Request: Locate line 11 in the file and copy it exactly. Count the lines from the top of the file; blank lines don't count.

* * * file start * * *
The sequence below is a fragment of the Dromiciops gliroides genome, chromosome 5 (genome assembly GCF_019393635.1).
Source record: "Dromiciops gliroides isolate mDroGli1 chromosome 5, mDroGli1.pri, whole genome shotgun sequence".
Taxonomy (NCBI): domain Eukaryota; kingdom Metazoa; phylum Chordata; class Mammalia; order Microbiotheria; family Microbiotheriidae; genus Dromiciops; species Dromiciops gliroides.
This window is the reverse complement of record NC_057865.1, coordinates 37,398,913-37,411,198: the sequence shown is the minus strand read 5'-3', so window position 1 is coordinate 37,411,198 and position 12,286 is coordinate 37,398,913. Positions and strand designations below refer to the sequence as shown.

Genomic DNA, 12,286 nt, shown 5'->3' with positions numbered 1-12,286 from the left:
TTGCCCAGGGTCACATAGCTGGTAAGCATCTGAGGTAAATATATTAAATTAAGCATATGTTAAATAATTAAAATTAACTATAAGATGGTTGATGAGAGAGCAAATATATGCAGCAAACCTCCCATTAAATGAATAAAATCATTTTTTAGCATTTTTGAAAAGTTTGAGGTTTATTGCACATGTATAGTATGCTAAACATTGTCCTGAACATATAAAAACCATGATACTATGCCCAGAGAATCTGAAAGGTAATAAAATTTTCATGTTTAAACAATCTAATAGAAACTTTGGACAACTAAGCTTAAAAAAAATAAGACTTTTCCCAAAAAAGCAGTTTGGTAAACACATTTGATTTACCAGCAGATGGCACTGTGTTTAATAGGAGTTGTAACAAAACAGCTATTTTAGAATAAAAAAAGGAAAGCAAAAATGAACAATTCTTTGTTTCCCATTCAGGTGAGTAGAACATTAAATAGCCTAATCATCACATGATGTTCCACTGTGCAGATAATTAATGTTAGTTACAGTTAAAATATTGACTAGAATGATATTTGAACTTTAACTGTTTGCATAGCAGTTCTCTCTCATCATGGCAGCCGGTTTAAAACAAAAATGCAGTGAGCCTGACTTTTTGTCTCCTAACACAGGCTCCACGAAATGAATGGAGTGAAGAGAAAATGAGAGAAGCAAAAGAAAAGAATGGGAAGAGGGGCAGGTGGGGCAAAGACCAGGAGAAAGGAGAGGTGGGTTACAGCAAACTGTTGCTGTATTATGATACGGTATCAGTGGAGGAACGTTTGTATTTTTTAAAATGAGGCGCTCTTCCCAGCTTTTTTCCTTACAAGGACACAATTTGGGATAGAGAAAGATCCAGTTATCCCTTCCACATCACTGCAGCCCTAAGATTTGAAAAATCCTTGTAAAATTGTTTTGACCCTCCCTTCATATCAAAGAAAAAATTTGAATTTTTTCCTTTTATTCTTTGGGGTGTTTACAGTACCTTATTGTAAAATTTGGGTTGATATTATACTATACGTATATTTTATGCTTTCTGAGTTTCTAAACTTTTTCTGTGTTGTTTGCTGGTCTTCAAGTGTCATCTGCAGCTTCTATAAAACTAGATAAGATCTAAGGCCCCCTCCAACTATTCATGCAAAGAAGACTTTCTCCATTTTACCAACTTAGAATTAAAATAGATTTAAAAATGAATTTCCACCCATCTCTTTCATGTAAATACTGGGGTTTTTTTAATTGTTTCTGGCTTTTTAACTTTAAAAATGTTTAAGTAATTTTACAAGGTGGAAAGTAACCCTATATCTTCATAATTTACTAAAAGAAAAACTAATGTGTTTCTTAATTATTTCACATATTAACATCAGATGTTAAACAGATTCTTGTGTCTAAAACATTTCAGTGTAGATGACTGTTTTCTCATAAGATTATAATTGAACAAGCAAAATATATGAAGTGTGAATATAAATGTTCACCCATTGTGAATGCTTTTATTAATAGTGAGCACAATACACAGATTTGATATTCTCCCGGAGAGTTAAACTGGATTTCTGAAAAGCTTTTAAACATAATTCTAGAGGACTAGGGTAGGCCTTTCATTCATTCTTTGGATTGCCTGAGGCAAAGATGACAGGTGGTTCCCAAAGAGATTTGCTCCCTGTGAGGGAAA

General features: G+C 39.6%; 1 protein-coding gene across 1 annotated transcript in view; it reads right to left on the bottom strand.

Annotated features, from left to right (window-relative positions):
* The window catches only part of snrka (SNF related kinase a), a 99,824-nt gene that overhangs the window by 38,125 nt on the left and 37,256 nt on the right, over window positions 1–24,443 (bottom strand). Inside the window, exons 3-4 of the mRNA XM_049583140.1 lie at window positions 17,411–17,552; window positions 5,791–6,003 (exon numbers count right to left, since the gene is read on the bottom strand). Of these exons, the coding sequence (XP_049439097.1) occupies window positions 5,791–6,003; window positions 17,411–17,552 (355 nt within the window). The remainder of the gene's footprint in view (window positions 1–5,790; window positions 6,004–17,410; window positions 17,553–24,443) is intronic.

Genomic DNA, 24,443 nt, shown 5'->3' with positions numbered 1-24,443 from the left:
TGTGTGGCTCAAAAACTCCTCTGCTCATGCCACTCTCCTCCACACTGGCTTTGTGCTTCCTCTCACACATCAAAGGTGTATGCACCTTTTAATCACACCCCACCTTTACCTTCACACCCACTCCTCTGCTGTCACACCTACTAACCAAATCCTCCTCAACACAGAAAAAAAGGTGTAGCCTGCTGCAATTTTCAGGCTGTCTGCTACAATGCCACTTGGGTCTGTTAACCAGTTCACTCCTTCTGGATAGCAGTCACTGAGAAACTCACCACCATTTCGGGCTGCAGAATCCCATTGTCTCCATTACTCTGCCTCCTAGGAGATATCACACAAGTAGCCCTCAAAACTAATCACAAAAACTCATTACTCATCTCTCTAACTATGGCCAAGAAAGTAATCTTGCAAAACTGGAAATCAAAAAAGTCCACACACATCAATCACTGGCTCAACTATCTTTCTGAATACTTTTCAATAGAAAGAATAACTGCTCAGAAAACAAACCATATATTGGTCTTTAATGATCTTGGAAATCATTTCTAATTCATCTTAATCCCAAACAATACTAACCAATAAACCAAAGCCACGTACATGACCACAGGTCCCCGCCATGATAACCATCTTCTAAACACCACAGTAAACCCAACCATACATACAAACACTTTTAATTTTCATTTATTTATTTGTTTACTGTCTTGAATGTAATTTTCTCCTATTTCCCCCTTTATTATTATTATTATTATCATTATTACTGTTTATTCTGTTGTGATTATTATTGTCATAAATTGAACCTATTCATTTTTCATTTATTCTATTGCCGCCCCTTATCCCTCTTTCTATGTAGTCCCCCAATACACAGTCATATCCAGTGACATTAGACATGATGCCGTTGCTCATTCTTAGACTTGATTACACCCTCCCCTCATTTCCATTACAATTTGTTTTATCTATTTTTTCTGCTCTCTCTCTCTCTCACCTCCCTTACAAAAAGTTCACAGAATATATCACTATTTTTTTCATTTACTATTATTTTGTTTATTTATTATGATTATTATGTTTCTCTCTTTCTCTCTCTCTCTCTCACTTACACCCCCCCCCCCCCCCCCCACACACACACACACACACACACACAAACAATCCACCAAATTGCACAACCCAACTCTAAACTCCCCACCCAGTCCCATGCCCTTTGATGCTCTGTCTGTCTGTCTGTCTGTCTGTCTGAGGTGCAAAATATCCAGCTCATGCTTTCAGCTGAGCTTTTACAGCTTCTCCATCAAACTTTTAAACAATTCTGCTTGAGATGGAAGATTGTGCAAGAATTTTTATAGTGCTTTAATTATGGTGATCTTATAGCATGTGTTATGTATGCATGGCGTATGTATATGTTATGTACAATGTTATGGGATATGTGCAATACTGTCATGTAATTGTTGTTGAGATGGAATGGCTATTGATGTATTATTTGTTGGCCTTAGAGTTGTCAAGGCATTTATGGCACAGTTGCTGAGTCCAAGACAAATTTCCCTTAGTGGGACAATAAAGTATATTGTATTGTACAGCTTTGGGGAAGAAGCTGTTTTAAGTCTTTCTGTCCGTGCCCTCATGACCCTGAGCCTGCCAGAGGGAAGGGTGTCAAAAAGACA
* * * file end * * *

TGTGTGGCTCAAAAACTCCTCTGCTCATGCCACTCTCCTCCACACTGGCTTTGTGCTTCCTCTCACACATCAAAGGTGTATGCACCTTTTAATCACACCCCACCTTTACCTTCACACCCACTCCTCTGCTGTCACACCTACTAACCAAATCCTCCTCAACACAGAAAAAAAGGTGTAGCCTGCTGCAATTTTCAGGCTGTCTGCTACAATGCCACTTGGGTCTGTTAACCAGTTCACTCCTTCTGGATAGCAGTCACTGAGAAACTCACCACCATTTCGGGCTGCAGAATCCCATTGTCTCCATTACTCTGCCTCCTAGGAGATATCACACAAGTAGCCCTCAAAACTAATCACAAAAACTCATTACTCATCTCTCTAACTATGGCCAAGAAAGTAATCTTGCAAAACTGGAAATCAAAAAAGTCCACACACATCAATCACTGGCTCAACTATCTTTCTGAATACTTTTCAATAGAAAGAATAACTGCTCAGAAAACAAACCATATATTGGTCTTTAATGATCTTGGAAATCATTTCTAATTCATCTTAATCCCAAACAATACTAACCAATAAACCAAAGCCACGTACATGACCACAGGTCCCCGCCATGATAACCATCTTCTAAACACCACAGTAAACCCAACCATACATACAAACACTTTTAATTTTCATTTATTTATTTGTTTACTGTCTTGAATGTAATTTTCTCCTATTTCCCCCTTTATTATTATTATTATTATCATTATTACTGTTTATTCTGTTGTGATTATTATTGTCATAAATTGAACCTATTCATTTTTCATTTATTCTATTGCCGCCCCTTATCCCTCTTTCTATGTAGTCCCCCAATACACAGTCATATCCAGTGACATTAGACATGATGCCGTTGCTCATTCTTAGACTTGATTACACCCTCCCCTCATTTCCATTACAATTTGTTTTATCTATTTTTTCTGCTCTCTCTCTCTCTCACCTCCCTTACAAAAAGTTCACAGAATATATCACTATTTTTTTCATTTACTATTATTTTGTTTATTTATTATGATTATTATGTTTCTCTCTTTCTCTCTCTCTCTCTCACTTACACCCCCCCCCCCCCCCCCCACACACACACACACACACACACACAAACAATCCACCAAATTGCACAACCCAACTCTAAACTCCCCACCCAGTCCCATGCCCTTTGATGCTCTGTCTGTCTGTCTGTCTGTCTGTCTGAGGTGCAAAATATCCAGCTCATGCTTTCAGCTGAGCTTTTACAGCTTCTCCATCAAACTTTTAAACAATTCTGCTTGAGATGGAAGATTGTGCAAGAATTTTTATAGTGCTTTAATTATGGTGATCTTATAGCATGTGTTATGTATGCATGGCGTATGTATATGTTATGTACAATGTTATGGGATATGTGCAATACTGTCATGTAATTGTTGTTGAGATGGAATGGCTATTGATGTATTATTTGTTGGCCTTAGAGTTGTCAAGGCATTTATGGCACAGTTGCTGAGTCCAAGACAAATTTCCCTTAGTGGGACAATAAAGTATATTGTATTGTACAGCTTTGGGGAAGAAGCTGTTTTAAGTCTTTCTGTCCGTGCCCTCATGACCCTGAGCCTGCCAGAGGGAAGGGTGTCAAAAAGACA